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Somerset Place, nestled on Lake Phelps near the Scuppernong River in Creswell, is an example of an atypically large antebellum plantation in North Carolina. In 1785, three businessmen, Josiah Collins I, Nathaniel Allen, and Dr. Samuel Dickinson, purchased 100,000 swampy acres along the lake with plans to develop the area into more suitable farmland—a major endeavor since the area was mostly under water during the growing months. The success of their ambitious plan, completed under the newly formed Lake Company, relied on building a canal from the Scuppernong River to Lake Phelps in order to drain the lands. This was the inception of what would become one of the most profitable plantations in North Carolina.
The construction of the canal began in 1785 and was completed in 1788. It was 6 miles long, 20 to 30 feet wide, and 4 to 6 feet deep. The canal not only made the swampy site suitable for cultivation, but it also became a major source of water power. Around 200 laborers—men, women, and children—worked to construct the canal, a group comprising both free and enslaved persons, the latter of which included 80 Africans and an additional 34 skilled workers (from millwrights to shoemakers) from neighboring slave owners. Upon completion of the canal, 128 of the 200 workers remained at Somerset Place.
The canal was widely used as a form of transportation of goods, making the plantation even more profitable. In 1794, the Lake Company made major improvements on the property with the addition of water-powered saw and grist mills, a rice-processing machine, a warehouse, barn, and houses for overseers and enslaved persons. In 1790, Josiah Collins I began acquiring all assets of the Lake Company from his partners. He officially became the sole proprietor of the Lake Phelps project in 1816 and named the site Somerset Place after his native county in England.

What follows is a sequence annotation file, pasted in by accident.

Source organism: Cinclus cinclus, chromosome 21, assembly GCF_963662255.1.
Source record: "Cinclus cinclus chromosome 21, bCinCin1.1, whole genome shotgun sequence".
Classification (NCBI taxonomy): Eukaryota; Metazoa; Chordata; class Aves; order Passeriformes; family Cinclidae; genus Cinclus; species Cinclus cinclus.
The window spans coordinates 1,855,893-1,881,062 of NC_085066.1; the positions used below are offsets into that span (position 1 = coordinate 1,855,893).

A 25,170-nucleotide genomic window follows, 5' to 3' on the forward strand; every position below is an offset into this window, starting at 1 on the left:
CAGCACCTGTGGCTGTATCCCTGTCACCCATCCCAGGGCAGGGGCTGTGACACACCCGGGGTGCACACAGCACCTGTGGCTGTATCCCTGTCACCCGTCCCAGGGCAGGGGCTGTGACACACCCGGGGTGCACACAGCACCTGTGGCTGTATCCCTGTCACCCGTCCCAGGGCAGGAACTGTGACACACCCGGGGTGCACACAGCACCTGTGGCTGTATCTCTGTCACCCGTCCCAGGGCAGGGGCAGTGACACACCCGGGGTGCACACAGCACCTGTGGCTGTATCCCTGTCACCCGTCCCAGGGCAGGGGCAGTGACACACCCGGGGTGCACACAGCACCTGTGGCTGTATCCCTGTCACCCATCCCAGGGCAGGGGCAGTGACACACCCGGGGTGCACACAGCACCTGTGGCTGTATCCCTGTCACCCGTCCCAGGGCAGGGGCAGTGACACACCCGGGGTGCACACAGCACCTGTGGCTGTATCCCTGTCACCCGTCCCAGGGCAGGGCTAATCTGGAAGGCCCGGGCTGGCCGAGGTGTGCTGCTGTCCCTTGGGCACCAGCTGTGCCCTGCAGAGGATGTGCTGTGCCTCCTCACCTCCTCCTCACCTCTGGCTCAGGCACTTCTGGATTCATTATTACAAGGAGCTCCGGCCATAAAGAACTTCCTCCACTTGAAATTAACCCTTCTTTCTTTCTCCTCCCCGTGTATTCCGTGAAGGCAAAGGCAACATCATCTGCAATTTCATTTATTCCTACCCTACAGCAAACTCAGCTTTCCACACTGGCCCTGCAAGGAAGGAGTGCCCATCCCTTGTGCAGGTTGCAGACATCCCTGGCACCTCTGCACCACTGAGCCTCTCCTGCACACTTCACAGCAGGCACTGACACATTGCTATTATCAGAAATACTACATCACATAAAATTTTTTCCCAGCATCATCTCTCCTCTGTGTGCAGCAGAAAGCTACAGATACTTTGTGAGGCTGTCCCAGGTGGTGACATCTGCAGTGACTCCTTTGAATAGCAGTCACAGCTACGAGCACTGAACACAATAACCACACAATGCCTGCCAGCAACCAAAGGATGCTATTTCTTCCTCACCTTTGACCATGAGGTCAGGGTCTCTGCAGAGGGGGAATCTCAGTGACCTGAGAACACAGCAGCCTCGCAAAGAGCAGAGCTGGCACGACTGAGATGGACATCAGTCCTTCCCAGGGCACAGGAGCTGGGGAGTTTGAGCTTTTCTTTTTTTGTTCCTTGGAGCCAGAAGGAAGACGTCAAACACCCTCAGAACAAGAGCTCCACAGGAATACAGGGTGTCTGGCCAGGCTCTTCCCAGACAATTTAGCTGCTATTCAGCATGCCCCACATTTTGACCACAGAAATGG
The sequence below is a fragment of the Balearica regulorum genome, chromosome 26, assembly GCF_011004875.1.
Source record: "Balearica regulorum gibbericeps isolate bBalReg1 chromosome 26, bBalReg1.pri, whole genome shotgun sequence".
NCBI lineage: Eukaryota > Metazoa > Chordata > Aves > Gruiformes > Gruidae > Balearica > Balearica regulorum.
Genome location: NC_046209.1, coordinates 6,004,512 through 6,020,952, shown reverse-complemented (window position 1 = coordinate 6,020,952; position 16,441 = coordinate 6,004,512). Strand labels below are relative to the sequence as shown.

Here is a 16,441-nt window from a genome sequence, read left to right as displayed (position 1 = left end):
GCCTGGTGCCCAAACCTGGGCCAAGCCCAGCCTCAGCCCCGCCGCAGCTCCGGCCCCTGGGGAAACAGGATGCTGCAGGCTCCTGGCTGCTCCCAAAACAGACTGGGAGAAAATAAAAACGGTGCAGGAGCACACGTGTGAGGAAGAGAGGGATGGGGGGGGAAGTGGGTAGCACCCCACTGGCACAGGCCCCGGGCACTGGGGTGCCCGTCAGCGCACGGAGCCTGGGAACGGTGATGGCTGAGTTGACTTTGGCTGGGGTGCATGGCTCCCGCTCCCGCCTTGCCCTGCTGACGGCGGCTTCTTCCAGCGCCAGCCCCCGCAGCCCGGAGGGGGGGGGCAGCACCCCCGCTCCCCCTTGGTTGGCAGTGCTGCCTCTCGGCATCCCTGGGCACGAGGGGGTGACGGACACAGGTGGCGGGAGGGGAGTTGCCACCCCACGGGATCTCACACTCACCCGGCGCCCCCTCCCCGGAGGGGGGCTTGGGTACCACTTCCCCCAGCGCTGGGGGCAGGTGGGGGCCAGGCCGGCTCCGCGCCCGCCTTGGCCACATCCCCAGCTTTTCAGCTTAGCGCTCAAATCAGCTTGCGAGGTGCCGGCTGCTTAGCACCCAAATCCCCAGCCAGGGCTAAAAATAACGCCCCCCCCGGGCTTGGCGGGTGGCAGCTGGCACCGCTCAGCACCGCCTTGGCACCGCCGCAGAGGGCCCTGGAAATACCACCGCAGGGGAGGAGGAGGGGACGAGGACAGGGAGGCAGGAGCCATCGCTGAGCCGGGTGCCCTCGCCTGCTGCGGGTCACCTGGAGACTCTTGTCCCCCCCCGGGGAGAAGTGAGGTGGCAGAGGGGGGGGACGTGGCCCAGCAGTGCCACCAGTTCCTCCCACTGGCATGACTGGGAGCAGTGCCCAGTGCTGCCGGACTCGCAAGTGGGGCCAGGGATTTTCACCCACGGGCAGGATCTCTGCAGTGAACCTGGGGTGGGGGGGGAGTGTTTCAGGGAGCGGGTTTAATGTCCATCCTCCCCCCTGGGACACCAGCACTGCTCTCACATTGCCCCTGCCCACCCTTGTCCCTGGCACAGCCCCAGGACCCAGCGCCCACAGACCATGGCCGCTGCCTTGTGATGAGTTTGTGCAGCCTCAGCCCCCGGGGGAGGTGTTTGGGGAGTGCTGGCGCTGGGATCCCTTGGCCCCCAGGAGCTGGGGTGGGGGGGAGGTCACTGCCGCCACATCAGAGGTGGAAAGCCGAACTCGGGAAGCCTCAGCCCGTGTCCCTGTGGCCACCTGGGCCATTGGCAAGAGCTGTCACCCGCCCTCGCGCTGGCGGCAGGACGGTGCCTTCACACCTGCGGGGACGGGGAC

The success of Somerset Place lasted nearly 80 years, spanned three generations of the Collins family, and included a labor force of nearly 850 enslaved men, women, and children. Under the ownership of Collins, Somerset Place became one of the largest slaveholders in North Carolina. At its peak, Somerset Place produced various crops of lumber, rice, corn, oats, wheat, beans, peas, and flax.
By 1839, the ownership of Somerset Place transferred to Josiah Collins III, who inherited not only 12,400 acres but also 287 enslaved persons. Some years previously, he had already begun to manage the estate. And unlike his forebears, for whom Somerset was mainly a business investment, Collins III moved his family to live on the plantation. His decision to live on the plantation property soon led to the construction of the plantation house and the extensive development of the complex.
By the mid-nineteenth century, Somerset Place had 50 structures, including a hospital for the enslaved community, a boarding school for the Collins children, and an Episcopal chapel. There were 26 houses for slaves, overseers, tutors, a minister, and the plantation owner; a kitchen complex for the enslaved laborers; and smoke and salting houses, storehouses, and a separate kitchen and laundry structure for the plantation owner.
The Collins Mansion overlooks Lake Phelps near the juncture with the canal. The carriage drive parallels the canal and provides an appropriately grand introduction to the house: a 3-story, 14-room, 6,809-square-foot Greek Revival mansion with simplified ornament. The house plan is T-shaped, with the main body facing east. A formal garden and family compound were adjacent to the mansion. The house has full-length double porches on the east, south, and north facades. These porches have relatively slender, superimposed Doric columns, giving the house a regional coastal sensibility. Porches are an essential feature of North Carolina architecture, especially near the humid coast.